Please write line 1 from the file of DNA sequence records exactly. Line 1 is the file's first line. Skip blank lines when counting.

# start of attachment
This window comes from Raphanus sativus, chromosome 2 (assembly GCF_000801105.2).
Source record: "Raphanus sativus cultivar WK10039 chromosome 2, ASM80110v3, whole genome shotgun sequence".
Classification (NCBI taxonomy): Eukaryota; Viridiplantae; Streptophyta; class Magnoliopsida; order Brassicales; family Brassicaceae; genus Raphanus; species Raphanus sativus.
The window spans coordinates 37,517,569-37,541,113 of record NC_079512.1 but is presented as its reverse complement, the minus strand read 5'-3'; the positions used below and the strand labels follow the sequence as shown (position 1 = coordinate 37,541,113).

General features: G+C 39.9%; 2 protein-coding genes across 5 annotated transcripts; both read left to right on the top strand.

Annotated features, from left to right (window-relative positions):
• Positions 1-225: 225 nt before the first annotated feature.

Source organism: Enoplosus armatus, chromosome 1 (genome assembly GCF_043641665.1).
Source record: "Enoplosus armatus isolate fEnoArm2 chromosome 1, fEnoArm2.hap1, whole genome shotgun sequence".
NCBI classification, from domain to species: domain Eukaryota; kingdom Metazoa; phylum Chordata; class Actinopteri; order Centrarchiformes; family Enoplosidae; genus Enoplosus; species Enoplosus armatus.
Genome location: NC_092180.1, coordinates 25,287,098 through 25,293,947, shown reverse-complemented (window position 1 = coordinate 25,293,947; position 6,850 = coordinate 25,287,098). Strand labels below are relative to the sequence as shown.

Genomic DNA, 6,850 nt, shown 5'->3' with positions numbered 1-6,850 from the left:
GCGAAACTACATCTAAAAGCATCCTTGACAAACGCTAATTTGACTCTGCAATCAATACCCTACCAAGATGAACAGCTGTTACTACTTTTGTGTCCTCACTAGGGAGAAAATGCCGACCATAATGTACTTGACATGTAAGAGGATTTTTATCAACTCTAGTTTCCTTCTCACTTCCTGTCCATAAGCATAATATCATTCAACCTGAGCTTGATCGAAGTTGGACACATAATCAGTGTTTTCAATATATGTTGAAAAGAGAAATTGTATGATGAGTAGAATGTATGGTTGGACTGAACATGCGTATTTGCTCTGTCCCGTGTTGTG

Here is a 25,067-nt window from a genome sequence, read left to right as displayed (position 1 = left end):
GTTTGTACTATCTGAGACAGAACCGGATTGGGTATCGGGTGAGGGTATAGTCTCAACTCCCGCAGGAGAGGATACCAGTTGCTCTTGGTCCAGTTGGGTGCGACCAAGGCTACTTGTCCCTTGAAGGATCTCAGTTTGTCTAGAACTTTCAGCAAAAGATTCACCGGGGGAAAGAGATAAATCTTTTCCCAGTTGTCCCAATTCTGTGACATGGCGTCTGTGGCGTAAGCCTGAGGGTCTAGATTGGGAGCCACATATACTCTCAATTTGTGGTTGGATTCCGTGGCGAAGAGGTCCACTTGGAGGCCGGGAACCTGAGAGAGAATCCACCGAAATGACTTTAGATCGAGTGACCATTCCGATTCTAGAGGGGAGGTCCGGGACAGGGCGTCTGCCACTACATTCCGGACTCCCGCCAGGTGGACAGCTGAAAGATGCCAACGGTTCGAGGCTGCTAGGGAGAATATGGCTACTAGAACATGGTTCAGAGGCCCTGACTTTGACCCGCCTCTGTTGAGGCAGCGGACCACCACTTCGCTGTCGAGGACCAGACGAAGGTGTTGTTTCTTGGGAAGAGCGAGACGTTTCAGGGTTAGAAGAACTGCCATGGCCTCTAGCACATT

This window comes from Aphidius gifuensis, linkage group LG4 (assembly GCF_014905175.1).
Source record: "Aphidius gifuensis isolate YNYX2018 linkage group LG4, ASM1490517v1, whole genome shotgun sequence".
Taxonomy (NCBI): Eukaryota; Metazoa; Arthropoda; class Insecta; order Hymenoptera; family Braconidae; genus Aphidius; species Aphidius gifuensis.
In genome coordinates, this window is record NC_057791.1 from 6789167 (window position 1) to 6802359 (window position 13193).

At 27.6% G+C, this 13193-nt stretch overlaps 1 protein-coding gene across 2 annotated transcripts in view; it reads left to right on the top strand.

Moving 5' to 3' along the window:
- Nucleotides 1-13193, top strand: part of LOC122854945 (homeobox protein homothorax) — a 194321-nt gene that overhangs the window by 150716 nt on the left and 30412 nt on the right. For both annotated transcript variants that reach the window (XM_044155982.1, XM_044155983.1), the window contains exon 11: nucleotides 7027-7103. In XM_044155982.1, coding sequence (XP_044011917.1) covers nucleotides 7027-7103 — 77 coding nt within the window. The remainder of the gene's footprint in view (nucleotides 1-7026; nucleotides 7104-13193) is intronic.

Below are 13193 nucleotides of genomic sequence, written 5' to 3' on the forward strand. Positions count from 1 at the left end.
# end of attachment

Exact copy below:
This window comes from Raphanus sativus, chromosome 2 (assembly GCF_000801105.2).